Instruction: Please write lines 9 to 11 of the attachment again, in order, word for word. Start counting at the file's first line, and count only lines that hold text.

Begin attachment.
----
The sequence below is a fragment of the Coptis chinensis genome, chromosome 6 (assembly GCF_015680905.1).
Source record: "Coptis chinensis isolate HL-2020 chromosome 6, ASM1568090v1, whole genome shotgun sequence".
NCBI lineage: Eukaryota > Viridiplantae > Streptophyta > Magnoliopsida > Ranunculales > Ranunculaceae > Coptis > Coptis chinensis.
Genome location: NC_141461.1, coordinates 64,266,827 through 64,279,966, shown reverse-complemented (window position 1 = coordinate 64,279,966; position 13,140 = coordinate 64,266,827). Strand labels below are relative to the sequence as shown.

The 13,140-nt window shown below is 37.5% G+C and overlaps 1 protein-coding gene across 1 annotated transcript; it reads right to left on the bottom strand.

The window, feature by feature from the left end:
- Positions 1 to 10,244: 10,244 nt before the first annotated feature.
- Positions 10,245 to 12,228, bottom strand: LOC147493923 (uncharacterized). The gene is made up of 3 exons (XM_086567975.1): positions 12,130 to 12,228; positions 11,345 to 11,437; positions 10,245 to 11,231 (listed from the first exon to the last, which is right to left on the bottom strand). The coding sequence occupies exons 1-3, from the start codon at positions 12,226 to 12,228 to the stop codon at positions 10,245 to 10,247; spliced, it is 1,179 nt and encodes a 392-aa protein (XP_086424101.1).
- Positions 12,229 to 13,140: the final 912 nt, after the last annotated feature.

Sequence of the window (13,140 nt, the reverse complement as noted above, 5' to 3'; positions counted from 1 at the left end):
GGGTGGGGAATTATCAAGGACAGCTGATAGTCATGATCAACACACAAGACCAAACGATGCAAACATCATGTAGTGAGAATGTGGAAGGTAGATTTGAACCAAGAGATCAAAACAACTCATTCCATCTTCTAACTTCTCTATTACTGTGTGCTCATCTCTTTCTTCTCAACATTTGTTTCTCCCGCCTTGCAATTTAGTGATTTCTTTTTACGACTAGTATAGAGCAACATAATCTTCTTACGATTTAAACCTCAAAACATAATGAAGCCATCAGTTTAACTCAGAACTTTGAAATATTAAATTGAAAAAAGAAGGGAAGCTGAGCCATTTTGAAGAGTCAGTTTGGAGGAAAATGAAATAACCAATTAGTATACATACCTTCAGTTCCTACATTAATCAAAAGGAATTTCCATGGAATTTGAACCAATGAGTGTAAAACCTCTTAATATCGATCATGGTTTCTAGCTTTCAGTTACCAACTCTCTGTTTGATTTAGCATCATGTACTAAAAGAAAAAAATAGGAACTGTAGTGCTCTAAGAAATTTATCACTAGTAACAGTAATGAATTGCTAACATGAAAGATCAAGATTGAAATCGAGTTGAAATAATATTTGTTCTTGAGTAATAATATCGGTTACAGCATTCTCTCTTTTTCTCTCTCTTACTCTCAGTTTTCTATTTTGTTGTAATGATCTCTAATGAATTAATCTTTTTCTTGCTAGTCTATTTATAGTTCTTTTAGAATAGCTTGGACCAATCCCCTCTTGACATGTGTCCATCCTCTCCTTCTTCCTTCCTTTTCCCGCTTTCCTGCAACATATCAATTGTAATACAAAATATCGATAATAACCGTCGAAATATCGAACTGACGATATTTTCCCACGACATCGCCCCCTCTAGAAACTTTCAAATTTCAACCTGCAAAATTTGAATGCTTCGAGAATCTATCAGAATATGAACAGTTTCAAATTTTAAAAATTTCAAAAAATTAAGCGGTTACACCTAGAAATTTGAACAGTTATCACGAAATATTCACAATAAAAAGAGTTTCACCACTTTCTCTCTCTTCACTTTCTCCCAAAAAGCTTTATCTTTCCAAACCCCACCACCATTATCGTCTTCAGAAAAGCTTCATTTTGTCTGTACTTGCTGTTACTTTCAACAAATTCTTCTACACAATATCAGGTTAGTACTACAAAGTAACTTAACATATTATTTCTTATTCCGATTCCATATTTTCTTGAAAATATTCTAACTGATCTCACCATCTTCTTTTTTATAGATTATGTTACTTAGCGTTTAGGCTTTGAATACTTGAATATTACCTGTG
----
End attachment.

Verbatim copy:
- Positions 12,229 to 13,140: the final 912 nt, after the last annotated feature.

Sequence of the window (13,140 nt, the reverse complement as noted above, 5' to 3'; positions counted from 1 at the left end):
GGGTGGGGAATTATCAAGGACAGCTGATAGTCATGATCAACACACAAGACCAAACGATGCAAACATCATGTAGTGAGAATGTGGAAGGTAGATTTGAACCAAGAGATCAAAACAACTCATTCCATCTTCTAACTTCTCTATTACTGTGTGCTCATCTCTTTCTTCTCAACATTTGTTTCTCCCGCCTTGCAATTTAGTGATTTCTTTTTACGACTAGTATAGAGCAACATAATCTTCTTACGATTTAAACCTCAAAACATAATGAAGCCATCAGTTTAACTCAGAACTTTGAAATATTAAATTGAAAAAAGAAGGGAAGCTGAGCCATTTTGAAGAGTCAGTTTGGAGGAAAATGAAATAACCAATTAGTATACATACCTTCAGTTCCTACATTAATCAAAAGGAATTTCCATGGAATTTGAACCAATGAGTGTAAAACCTCTTAATATCGATCATGGTTTCTAGCTTTCAGTTACCAACTCTCTGTTTGATTTAGCATCATGTACTAAAAGAAAAAAATAGGAACTGTAGTGCTCTAAGAAATTTATCACTAGTAACAGTAATGAATTGCTAACATGAAAGATCAAGATTGAAATCGAGTTGAAATAATATTTGTTCTTGAGTAATAATATCGGTTACAGCATTCTCTCTTTTTCTCTCTCTTACTCTCAGTTTTCTATTTTGTTGTAATGATCTCTAATGAATTAATCTTTTTCTTGCTAGTCTATTTATAGTTCTTTTAGAATAGCTTGGACCAATCCCCTCTTGACATGTGTCCATCCTCTCCTTCTTCCTTCCTTTTCCCGCTTTCCTGCAACATATCAATTGTAATACAAAATATCGATAATAACCGTCGAAATATCGAACTGACGATATTTTCCCACGACATCGCCCCCTCTAGAAACTTTCAAATTTCAACCTGCAAAATTTGAATGCTTCGAGAATCTATCAGAATATGAACAGTTTCAAATTTTAAAAATTTCAAAAAATTAAGCGGTTACACCTAGAAATTTGAACAGTTATCACGAAATATTCACAATAAAAAGAGTTTCACCACTTTCTCTCTCTTCACTTTCTCCCAAAAAGCTTTATCTTTCCAAACCCCACCACCATTATCGTCTTCAGAAAAGCTTCATTTTGTCTGTACTTGCTGTTACTTTCAACAAATTCTTCTACACAATATCAGGTTAGTACTACAAAGTAACTTAACATATTATTTCTTATTCCGATTCCATATTTTCTTGAAAATATTCTAACTGATCTCACCATCTTCTTTTTTATAGATTATGTTACTTAGCGTTTAGGCTTTGAATACTTGAATATTACCTGTG